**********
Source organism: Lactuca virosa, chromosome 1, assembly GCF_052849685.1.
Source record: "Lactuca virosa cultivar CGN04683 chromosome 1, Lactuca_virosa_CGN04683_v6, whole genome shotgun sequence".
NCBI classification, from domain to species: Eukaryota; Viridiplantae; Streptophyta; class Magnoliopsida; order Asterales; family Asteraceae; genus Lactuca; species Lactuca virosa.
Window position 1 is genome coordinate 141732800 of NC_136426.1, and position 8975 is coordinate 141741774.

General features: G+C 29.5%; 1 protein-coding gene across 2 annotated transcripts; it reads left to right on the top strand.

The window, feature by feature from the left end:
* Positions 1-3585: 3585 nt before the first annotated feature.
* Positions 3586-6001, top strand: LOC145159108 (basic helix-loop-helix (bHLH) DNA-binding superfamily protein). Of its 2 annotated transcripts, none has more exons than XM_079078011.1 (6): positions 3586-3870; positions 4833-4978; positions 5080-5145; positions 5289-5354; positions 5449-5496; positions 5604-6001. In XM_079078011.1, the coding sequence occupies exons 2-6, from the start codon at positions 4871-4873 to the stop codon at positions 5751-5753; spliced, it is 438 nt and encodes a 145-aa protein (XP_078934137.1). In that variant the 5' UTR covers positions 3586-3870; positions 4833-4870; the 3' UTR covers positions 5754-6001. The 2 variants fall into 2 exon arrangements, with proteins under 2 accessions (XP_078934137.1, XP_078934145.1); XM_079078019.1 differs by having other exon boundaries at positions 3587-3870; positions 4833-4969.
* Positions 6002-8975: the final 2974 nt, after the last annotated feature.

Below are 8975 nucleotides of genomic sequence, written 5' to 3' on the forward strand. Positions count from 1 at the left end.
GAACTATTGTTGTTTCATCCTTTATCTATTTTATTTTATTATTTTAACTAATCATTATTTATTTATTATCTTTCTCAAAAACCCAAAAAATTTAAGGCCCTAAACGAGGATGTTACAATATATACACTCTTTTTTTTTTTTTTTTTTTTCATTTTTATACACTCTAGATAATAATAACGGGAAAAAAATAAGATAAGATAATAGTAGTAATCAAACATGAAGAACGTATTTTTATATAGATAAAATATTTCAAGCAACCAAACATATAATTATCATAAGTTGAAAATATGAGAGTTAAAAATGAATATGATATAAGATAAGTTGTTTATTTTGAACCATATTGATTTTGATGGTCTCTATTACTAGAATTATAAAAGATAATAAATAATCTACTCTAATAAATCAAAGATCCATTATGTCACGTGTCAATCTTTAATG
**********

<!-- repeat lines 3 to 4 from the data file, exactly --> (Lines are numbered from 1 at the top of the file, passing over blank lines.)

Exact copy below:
NCBI classification, from domain to species: Eukaryota; Viridiplantae; Streptophyta; class Magnoliopsida; order Asterales; family Asteraceae; genus Lactuca; species Lactuca virosa.
Window position 1 is genome coordinate 141732800 of NC_136426.1, and position 8975 is coordinate 141741774.